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Are you using parts (hood, fenders, doors) from the original car?  A friend built a 53 'lark using parts from 3 different cars...what a mess!  He did finally get it straightened out, but it appears that each of those cars are a one-off customs.

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I  have and am using what I believe are the original hinges, hood and fenders, as car was complete at time of purchase.   In the meantime, I just received a message from Fireball V8 (Steve) referring me to a source in California that rebuilds the hinges.  I tried to respond to Fireball V8 but was unable to do so - problem with my password or something.  I will try again later.  I called the nice man in  Burbank, CA and made arrangements to send the hinges to him for rebuilding and will be shipping them to him tomorrow.  I will advise the status of this after the hinges are rebuilt,  but am hoping that this will solve the problem.  Thanks to everyone for all of the comments and advice.

Fred

Edited by FRED TIP
typo (see edit history)
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Fred:

 

You may want to see if you can source the '53 Buick Service Bulletin book. There was a "campaign" (as recalls were styled in the language of the day) to replace the hood locking mechanism with a longer guide pin (and some interior bracing was built into the latch), and the roller guide on the firewall was also changed (had a convex shape). These helped to align the hood a bit better when lowering it into position, and minimizing the little paint dings and chips along the hood line that all '53 Buick owners know (and bear with quiet and noble stoicism...). Your Skylark may already have these newer components, but if you haven't checked, it's worth a look.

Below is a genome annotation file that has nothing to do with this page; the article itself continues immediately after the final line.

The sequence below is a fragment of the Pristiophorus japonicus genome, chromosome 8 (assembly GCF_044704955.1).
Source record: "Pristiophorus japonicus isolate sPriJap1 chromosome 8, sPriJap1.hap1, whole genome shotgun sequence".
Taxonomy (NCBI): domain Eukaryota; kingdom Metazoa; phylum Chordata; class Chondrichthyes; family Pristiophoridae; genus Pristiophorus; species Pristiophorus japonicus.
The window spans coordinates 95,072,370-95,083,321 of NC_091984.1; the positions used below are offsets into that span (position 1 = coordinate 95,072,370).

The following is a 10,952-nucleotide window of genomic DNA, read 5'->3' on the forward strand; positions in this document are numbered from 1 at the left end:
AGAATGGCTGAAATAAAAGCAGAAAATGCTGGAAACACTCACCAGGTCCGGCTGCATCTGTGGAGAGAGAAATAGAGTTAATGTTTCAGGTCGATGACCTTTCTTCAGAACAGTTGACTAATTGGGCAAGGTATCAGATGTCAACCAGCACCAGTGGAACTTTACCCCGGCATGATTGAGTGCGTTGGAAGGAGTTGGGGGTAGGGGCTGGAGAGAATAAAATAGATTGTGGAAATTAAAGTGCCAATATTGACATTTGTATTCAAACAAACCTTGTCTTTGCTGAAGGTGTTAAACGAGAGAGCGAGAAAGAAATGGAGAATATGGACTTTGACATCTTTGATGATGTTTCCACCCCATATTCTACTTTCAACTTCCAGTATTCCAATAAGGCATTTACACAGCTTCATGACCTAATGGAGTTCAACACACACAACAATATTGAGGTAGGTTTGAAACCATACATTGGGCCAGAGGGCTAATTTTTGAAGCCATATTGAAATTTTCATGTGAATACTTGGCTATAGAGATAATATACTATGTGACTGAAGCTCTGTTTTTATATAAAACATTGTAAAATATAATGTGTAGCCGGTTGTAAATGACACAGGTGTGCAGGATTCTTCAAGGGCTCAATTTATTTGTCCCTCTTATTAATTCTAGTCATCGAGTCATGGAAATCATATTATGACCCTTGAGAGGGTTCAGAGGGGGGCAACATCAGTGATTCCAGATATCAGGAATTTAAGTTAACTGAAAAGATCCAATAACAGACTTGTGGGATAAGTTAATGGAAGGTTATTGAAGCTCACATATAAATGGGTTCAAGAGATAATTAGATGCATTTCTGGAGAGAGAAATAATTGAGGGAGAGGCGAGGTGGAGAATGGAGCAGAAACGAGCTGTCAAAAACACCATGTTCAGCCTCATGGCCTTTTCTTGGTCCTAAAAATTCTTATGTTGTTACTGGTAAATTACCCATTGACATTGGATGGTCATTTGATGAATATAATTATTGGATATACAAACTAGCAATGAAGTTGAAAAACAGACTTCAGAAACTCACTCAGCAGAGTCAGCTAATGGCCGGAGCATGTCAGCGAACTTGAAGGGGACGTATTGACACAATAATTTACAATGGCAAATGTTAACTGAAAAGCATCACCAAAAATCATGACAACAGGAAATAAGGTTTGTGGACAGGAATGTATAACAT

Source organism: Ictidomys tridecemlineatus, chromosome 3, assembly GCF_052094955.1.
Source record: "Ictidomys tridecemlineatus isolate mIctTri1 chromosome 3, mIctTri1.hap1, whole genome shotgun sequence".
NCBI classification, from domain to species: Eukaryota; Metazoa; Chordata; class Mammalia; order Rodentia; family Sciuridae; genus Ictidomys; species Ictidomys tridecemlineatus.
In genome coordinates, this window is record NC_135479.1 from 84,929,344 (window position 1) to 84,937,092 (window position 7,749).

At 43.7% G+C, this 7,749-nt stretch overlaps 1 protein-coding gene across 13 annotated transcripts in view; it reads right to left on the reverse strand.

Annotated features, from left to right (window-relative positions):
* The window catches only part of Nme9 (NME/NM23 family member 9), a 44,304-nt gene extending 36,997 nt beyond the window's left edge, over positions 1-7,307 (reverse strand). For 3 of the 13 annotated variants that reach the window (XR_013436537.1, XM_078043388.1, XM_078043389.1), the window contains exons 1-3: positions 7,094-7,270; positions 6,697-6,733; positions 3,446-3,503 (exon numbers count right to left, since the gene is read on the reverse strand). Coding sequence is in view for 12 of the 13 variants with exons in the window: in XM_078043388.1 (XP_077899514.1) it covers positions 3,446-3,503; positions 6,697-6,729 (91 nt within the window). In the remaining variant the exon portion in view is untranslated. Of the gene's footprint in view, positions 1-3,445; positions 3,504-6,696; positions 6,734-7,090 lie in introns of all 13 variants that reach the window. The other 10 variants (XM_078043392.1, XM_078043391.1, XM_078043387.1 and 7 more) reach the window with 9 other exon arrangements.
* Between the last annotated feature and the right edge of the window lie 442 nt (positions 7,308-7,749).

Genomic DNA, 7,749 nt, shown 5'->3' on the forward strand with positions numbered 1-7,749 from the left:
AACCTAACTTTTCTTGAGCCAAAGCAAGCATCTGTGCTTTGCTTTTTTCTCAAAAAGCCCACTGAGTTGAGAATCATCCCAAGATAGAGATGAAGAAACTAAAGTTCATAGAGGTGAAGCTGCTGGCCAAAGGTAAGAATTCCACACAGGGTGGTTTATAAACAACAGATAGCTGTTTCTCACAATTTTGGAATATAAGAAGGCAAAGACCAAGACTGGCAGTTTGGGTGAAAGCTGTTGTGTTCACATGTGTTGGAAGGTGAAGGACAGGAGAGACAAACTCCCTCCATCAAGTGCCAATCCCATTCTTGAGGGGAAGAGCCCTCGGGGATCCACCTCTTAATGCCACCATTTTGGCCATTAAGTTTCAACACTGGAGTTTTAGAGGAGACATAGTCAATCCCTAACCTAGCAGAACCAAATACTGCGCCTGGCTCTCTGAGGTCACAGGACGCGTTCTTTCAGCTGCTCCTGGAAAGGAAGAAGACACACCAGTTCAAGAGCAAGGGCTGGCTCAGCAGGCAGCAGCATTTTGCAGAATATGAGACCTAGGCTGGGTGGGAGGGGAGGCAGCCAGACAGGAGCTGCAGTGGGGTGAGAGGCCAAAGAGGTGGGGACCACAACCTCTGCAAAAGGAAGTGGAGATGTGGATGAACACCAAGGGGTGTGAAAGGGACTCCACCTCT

Josh 

Edited by JBP (see edit history)
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On ‎11‎/‎28‎/‎2019 at 8:10 PM, FRED TIP said:

. . . I am looking for any ideas on how to obtain a decent gap on between the fenders and the front doors . . . 

 

More information would be helpful before I submit my opinions as to why you’re having problems putting the parts back together like they were before the ‘Lark was disassembled down to the bare body tub sitting on the frame. Answers would be appreciated.

 

(1)  Were all the gaps, hood alignment and hood operation (raising and lowering) satisfactory (not perfect) to you before the car was disassembled?

(2)  Why and when was the metal added to the back edges of the hood, before or after disassembly?